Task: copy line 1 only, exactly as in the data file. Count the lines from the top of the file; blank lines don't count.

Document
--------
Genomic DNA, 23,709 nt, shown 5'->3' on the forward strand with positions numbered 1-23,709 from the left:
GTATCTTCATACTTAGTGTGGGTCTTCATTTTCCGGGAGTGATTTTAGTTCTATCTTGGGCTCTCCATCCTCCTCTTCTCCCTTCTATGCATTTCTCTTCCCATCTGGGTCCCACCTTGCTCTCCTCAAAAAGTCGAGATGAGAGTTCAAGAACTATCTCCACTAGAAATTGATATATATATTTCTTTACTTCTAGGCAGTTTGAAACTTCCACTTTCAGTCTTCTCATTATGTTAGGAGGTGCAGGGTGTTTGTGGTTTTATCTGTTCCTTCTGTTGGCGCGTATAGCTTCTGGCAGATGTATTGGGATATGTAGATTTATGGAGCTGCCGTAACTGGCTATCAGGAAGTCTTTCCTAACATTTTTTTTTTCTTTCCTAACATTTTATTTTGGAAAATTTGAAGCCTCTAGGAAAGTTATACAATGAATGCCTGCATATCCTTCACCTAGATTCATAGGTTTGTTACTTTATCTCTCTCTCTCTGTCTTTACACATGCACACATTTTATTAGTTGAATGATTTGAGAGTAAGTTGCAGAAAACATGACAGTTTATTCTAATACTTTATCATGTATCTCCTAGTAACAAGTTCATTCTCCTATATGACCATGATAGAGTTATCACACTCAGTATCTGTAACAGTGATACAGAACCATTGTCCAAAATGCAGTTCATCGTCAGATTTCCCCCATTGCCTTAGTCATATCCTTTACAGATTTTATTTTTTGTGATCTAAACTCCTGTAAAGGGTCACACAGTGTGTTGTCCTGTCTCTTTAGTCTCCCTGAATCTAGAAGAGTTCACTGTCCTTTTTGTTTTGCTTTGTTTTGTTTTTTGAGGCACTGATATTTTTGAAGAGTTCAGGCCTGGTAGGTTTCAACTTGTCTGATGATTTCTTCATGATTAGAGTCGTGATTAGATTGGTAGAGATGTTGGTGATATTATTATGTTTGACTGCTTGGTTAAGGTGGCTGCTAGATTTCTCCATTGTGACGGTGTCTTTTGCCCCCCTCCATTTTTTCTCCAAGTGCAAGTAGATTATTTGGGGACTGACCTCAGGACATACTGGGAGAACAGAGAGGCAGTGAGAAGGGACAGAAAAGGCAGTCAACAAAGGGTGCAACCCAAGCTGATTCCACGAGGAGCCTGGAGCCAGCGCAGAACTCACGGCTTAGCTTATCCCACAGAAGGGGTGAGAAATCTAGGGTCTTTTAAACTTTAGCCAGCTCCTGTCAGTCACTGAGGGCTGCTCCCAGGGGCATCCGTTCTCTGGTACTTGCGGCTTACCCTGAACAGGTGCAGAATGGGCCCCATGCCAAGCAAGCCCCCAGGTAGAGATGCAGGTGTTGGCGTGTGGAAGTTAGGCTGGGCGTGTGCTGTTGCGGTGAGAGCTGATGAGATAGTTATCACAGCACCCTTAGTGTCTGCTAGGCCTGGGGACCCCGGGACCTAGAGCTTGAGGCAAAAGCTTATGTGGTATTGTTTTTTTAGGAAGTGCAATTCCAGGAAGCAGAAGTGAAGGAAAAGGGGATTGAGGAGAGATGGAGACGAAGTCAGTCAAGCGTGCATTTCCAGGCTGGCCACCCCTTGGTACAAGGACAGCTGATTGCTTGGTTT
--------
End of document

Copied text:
Genomic DNA, 23,709 nt, shown 5'->3' on the forward strand with positions numbered 1-23,709 from the left: